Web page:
Experienced companies like Festo have perfected this technology over the years. Purchasing a complete tried-and-tested system comprising components, controls, and software from a single supplier certainly has its advantages — including reduced engineering time and costs, superior positioning performance, and, last but not least, service and support from experts in this technology.
Servopneumatic actuators fall into three primary categories:
- Piston rod cylinder.
- Rodless linear actuator.
- Rotary drive.
For example, Festo’s servopneumatic offerings include:
Standard, ISO 15552 rod-type cylinders in bore sizes from 32 to 100 mm and stroke lengths from 100 to 750 mm. Maximum controlled force is 4,200 N. They come with a contactless displacement encoder for incremental measurement, as well as optional guides and clamping units.
Rodless linear drives with recirculating ball-bearing guides, in bores ranging from 18 to 63 mm and strokes from 100 to 2,000 mm. Maximum controlled force is 1,680 N. They’re well suited for handling and assembly applications, and are available with optional clamping units and food-grade lubrication.
Semi-rotary drives in diameters of 25, 40, and 63 mm with swivel angles from 0 to 270°. The compact units have a built-in rotary encoder and offer mass moments of inertia up to 6,000 kg/cm2.
Closed-loop control of pneumatically driven piston, rodless, and rotary actuators expands the toolkit of motion-system design engineers. It pays to explore servopneumatic options for applications requiring one or more of the following attributes:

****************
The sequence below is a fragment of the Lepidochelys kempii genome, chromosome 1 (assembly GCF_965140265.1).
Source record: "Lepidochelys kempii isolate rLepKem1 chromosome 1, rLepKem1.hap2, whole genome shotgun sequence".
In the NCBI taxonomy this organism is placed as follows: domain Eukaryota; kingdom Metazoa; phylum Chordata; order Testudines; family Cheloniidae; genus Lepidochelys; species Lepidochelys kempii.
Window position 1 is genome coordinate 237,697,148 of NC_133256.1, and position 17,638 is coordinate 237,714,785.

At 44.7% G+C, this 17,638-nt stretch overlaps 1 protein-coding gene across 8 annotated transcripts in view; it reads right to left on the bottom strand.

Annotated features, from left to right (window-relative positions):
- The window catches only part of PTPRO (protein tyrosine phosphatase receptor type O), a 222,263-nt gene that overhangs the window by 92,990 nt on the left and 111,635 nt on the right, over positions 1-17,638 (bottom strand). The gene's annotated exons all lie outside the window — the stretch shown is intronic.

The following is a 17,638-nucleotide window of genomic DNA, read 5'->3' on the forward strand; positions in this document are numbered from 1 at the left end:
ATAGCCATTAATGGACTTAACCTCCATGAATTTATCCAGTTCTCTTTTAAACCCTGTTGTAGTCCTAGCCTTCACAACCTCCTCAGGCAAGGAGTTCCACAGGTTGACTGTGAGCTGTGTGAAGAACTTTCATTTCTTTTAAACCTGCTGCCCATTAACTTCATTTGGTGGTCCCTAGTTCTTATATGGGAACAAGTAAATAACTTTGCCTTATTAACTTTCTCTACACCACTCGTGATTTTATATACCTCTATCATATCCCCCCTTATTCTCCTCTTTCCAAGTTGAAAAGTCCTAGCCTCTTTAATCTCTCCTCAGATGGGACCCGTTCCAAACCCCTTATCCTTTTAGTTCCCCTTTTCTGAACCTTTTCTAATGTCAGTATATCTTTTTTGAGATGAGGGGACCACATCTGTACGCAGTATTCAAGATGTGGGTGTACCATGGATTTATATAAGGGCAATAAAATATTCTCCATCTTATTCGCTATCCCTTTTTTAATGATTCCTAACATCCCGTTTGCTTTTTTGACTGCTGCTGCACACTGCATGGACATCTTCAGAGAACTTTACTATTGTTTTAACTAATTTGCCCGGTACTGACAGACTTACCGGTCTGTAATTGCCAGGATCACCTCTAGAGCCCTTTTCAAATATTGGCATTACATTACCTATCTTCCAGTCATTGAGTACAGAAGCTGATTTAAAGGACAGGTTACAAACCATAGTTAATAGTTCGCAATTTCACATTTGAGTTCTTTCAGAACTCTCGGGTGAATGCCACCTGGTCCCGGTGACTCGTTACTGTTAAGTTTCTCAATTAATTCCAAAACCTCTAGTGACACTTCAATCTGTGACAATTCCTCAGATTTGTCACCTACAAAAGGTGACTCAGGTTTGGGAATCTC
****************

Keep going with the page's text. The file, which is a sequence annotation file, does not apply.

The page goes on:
- High force density and speed.
- Repetitive accuracy in the range of ±0.008 in.
- Flexibility for stand-alone or distributed architectures.
- Low-voltage operation.
- Economically handling large loads.
- Continuous operation with minimal heat generation.
Compact and lightweight.
When weighing a choice between electromechanical or servopneumatic drives, how does an engineer select the most appropriate system? A good place to start is with force requirements. Servopneumatic systems deliver higher forces than electromechanical systems of comparable physical dimensions. In fact, servopneumatic systems deliver higher force density than all other positioning technologies except hydraulics. For applications with space constraints but requiring high feed forces, servopneumatic devices are quite suitable. Likewise, when handling loads greater than 50 kg, servopneumatics are more cost effective than electric servosystems.
Servopneumatic technology is also well suited to positioning applications requiring repetition accuracies in the range of 200 µm. Further, in installations where low operating voltages are mandated, servopneumatics offers an alternative to high-voltage ac-driven servomotors, as they operate from standard 24-Vdc power supplies.
What’s more, servopneumatic systems are not prone to thermal-buildup problems that can plague electromechanical systems. Therefore, servopneumatics is well suited for continuous operation in high-temperature environments. For example, in filling applications involving viscous substances where equipment can clog, air-actuated servos suffer from none of the thermal buildup and shutdowns commonly associated with electromechanical systems.
In general, servopneumatic’s durability and ruggedness in harsh environments is on par with that of conventional pneumatics. That can make it a better choice than electromechanical units in damp and dirty environments. And VPWP valves have ATEX explosionproof variants (EX1 II 3G to EU Directive 94/9/EG).